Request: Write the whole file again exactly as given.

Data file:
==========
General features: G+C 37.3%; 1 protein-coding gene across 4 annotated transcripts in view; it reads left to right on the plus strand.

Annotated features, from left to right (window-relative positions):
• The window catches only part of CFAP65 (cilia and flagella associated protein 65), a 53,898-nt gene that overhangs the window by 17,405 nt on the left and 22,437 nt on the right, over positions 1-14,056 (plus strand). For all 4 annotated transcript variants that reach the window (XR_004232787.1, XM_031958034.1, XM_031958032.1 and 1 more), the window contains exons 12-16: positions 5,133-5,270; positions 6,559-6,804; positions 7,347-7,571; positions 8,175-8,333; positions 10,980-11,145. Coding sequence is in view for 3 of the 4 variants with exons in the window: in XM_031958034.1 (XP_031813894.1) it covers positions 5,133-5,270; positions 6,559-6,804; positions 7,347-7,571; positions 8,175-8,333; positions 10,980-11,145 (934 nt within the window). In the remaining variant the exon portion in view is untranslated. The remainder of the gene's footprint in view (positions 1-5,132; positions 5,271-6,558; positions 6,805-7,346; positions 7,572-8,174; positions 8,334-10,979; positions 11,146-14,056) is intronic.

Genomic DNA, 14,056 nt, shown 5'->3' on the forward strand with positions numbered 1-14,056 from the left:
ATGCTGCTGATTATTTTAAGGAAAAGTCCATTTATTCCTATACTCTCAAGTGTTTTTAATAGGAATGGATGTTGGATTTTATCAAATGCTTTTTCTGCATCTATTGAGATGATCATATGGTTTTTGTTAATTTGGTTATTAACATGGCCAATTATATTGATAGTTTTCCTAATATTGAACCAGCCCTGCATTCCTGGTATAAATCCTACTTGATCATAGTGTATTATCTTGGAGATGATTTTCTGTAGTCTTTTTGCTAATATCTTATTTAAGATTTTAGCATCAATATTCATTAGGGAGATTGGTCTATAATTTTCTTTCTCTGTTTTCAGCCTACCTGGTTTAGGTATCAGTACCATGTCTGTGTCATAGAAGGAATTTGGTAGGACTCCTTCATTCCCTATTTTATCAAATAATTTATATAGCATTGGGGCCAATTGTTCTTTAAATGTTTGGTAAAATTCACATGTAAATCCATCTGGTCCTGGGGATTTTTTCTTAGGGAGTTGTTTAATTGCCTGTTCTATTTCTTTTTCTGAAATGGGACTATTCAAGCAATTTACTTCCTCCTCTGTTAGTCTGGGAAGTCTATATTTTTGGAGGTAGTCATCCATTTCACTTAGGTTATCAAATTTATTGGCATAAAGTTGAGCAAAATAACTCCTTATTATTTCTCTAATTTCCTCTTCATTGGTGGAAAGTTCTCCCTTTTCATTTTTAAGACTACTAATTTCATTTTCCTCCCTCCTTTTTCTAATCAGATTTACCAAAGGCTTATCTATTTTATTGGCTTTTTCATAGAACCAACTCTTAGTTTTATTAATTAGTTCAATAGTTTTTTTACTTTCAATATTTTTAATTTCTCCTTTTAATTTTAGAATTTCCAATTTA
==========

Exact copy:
General features: G+C 37.3%; 1 protein-coding gene across 4 annotated transcripts in view; it reads left to right on the plus strand.

Annotated features, from left to right (window-relative positions):
• The window catches only part of CFAP65 (cilia and flagella associated protein 65), a 53,898-nt gene that overhangs the window by 17,405 nt on the left and 22,437 nt on the right, over positions 1-14,056 (plus strand). For all 4 annotated transcript variants that reach the window (XR_004232787.1, XM_031958034.1, XM_031958032.1 and 1 more), the window contains exons 12-16: positions 5,133-5,270; positions 6,559-6,804; positions 7,347-7,571; positions 8,175-8,333; positions 10,980-11,145. Coding sequence is in view for 3 of the 4 variants with exons in the window: in XM_031958034.1 (XP_031813894.1) it covers positions 5,133-5,270; positions 6,559-6,804; positions 7,347-7,571; positions 8,175-8,333; positions 10,980-11,145 (934 nt within the window). In the remaining variant the exon portion in view is untranslated. The remainder of the gene's footprint in view (positions 1-5,132; positions 5,271-6,558; positions 6,805-7,346; positions 7,572-8,174; positions 8,334-10,979; positions 11,146-14,056) is intronic.

Genomic DNA, 14,056 nt, shown 5'->3' on the forward strand with positions numbered 1-14,056 from the left:
ATGCTGCTGATTATTTTAAGGAAAAGTCCATTTATTCCTATACTCTCAAGTGTTTTTAATAGGAATGGATGTTGGATTTTATCAAATGCTTTTTCTGCATCTATTGAGATGATCATATGGTTTTTGTTAATTTGGTTATTAACATGGCCAATTATATTGATAGTTTTCCTAATATTGAACCAGCCCTGCATTCCTGGTATAAATCCTACTTGATCATAGTGTATTATCTTGGAGATGATTTTCTGTAGTCTTTTTGCTAATATCTTATTTAAGATTTTAGCATCAATATTCATTAGGGAGATTGGTCTATAATTTTCTTTCTCTGTTTTCAGCCTACCTGGTTTAGGTATCAGTACCATGTCTGTGTCATAGAAGGAATTTGGTAGGACTCCTTCATTCCCTATTTTATCAAATAATTTATATAGCATTGGGGCCAATTGTTCTTTAAATGTTTGGTAAAATTCACATGTAAATCCATCTGGTCCTGGGGATTTTTTCTTAGGGAGTTGTTTAATTGCCTGTTCTATTTCTTTTTCTGAAATGGGACTATTCAAGCAATTTACTTCCTCCTCTGTTAGTCTGGGAAGTCTATATTTTTGGAGGTAGTCATCCATTTCACTTAGGTTATCAAATTTATTGGCATAAAGTTGAGCAAAATAACTCCTTATTATTTCTCTAATTTCCTCTTCATTGGTGGAAAGTTCTCCCTTTTCATTTTTAAGACTACTAATTTCATTTTCCTCCCTCCTTTTTCTAATCAGATTTACCAAAGGCTTATCTATTTTATTGGCTTTTTCATAGAACCAACTCTTAGTTTTATTAATTAGTTCAATAGTTTTTTTACTTTCAATATTTTTAATTTCTCCTTTTAATTTTAGAATTTCCAATTTA